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In a study at King’s College London, scientists have shown that a vicious circle in which the ill-famed amyloid-beta protein stimulates its own production might be a key factor in the etiology of neurodegeneration in Alzheimer’s disease; furthermore, a drug known as fasudil seems to be effective against amyloid-beta in a mice model of the disease [1].

Study abstract

In Alzheimer’s disease (AD), the canonical Wnt inhibitor Dickkopf-1 (Dkk1) is induced by β-amyloid (Aβ) and shifts the balance from canonical towards non-canonical Wnt signalling. Canonical (Wnt-β-catenin) signalling promotes synapse stability, while non-canonical (Wnt-PCP) signalling favours synapse retraction; thus Aβ-driven synapse loss is mediated by Dkk1. Here we show that the Amyloid Precursor Protein (APP) co-activates both arms of Wnt signalling through physical interactions with Wnt co-receptors LRP6 and Vangl2, to bi-directionally modulate synapse stability. Furthermore, activation of non-canonical Wnt signalling enhances Aβ production, while activation of canonical signalling suppresses Aβ production. Together, these findings identify a pathogenic-positive feedback loop in which Aβ induces Dkk1 expression, thereby activating non-canonical Wnt signalling to promote synapse loss and drive further Aβ production. The Swedish familial AD variant of APP (APPSwe) more readily co-activates non-canonical, at the expense of canonical Wnt activity, indicating that its pathogenicity likely involves direct effects on synapses, in addition to increased Aβ production. Finally, we report that pharmacological inhibition of the Aβ-Dkk1-Aβ positive feedback loop with the drug fasudil can restore the balance between Wnt pathways, prevent dendritic spine withdrawal in vitro, and reduce Aβ load in vivo in mice with advanced amyloid pathology. These results clarify a relationship between Aβ accumulation and synapse loss and provide direction for the development of potential disease-modifying treatments.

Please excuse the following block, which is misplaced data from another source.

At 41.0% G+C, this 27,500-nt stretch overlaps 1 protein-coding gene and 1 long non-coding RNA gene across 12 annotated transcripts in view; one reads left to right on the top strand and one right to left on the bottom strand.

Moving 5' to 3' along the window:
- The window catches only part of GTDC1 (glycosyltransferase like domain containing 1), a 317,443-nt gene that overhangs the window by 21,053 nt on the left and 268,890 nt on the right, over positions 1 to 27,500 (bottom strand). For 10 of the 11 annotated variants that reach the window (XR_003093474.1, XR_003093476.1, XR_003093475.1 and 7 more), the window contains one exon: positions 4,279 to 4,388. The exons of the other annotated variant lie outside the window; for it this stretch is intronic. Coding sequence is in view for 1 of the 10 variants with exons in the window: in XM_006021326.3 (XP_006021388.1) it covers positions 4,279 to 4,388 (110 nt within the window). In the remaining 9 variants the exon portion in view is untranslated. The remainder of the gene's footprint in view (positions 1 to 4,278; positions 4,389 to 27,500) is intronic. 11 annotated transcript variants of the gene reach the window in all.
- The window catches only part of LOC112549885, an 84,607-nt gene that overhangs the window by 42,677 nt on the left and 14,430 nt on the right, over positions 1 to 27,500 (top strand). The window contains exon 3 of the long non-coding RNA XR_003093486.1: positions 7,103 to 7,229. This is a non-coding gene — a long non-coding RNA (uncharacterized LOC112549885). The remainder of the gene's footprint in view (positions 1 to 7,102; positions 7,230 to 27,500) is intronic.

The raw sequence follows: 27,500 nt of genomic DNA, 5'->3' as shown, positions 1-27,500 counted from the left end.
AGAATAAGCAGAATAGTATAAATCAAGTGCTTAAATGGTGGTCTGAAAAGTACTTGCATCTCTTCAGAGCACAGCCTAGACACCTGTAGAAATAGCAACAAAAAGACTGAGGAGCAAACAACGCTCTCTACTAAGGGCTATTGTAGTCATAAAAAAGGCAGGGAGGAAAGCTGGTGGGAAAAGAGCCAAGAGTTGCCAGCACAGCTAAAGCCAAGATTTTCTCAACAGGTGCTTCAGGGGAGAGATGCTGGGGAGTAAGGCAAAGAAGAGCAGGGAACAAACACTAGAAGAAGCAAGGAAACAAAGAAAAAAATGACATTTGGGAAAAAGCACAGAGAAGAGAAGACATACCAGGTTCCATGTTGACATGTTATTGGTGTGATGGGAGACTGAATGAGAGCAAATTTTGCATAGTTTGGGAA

The amyloid hypothesis

One of the most classical hypothesis on the etiology of Alzheimer’s disease is that the accumulation of an extracellular aggregate, the amyloid-beta protein, builds up in the patient’s brain, eventually reaching a level of abundance sufficient to disrupt neuronal communication. To date, countless clinical trials of drugs that interfere with amyloid-beta production have failed; in several of these cases, the drugs were unsuccessful at preventing or reversing cognitive decline despite being effective against amyloids themselves. These failures have led to new hypotheses being put forward, such as the tau and neurovascular hypotheses.

However, King’s College researchers think they have discovered a factor that might explain why the anti-amyloid drugs have failed.

A vicious circle

The researchers found out that, as amyloid-beta accumulates and destroys synapses—the structures connecting neurons to each other—they respond by producing yet more amyloid-beta, which, in turn, ends up causing the destruction of even more synapses, and so on. Eventually, the researchers suggest, this feedback loop gets to a point where it’s too late for drugs targeting amyloid-beta to be effective, which might explain the earlier failures.

In a previous paper [2] by the study’s senior author, Dr. Richard Killick, it was shown that a protein called Dkk1 is strongly associated with the pathology; in this study, the researchers found out that Dkk1, whose production ramps up with age, is key to the amyloid vicious circle. For this reason, the team believes that targeting Dkk1, rather than amyloids, might be a better therapeutic strategy.

The good news is, there already exists a safe, approved drug that is able to break the loop, at least in mice; the drug, known as fasudil, is already used in humans to treat stroke. In their study, the scientists showed that just two weeks of treatment with fasudil are sufficient to produce a significant reduction in amyloid-beta deposits.

Conclusion

According to Dr. Killick, fasudil can protect synapses and memory in animal models of Alzheimer’s, but it remains to be seen whether the drug will be equally successful in humans. Indeed, the researchers are now looking for funding to carry out a human trial; the trial would be run on early-stage Alzheimer’s patients with the aim of establishing whether administering fasudil can preserve brain health and prevent cognitive impairment.

Literature

[1] Elliott, C., Rojo, A. I., Ribe, E., Broadstock, M., Xia, W., Morin, P., … Killick, R. (2018). A role for APP in Wnt signalling links synapse loss with β-amyloid production. Translational Psychiatry, 8(1).

[2] Killick, R., Ribe, E. M., Al-Shawi, R., Malik, B., Hooper, C., Fernandes, C., … & Lin, K. (2014). Clusterin regulates β-amyloid toxicity via Dickkopf-1-driven induction of the wnt–PCP–JNK pathway. Molecular psychiatry, 19(1), 88.

About the author

Nicola Bagalà

Nicola is a bit of a jack of all trades—a holder of an M.Sc. in mathematics; an amateur programmer; a hobbyist at novel writing, piano and art; and, of course, a passionate life extensionist. After his interest in the science of undoing aging arose in 2011, he gradually shifted from quiet supporter to active advocate in 2015, first launching his advocacy blog Rejuvenaction before eventually joining LEAF. These years in the field sparked an interest in molecular biology, which he actively studies. Other subjects he loves to discuss to no end are cosmology, artificial intelligence, and many others—far too many for a currently normal lifespan, which is one of the reasons he’s into life extension.
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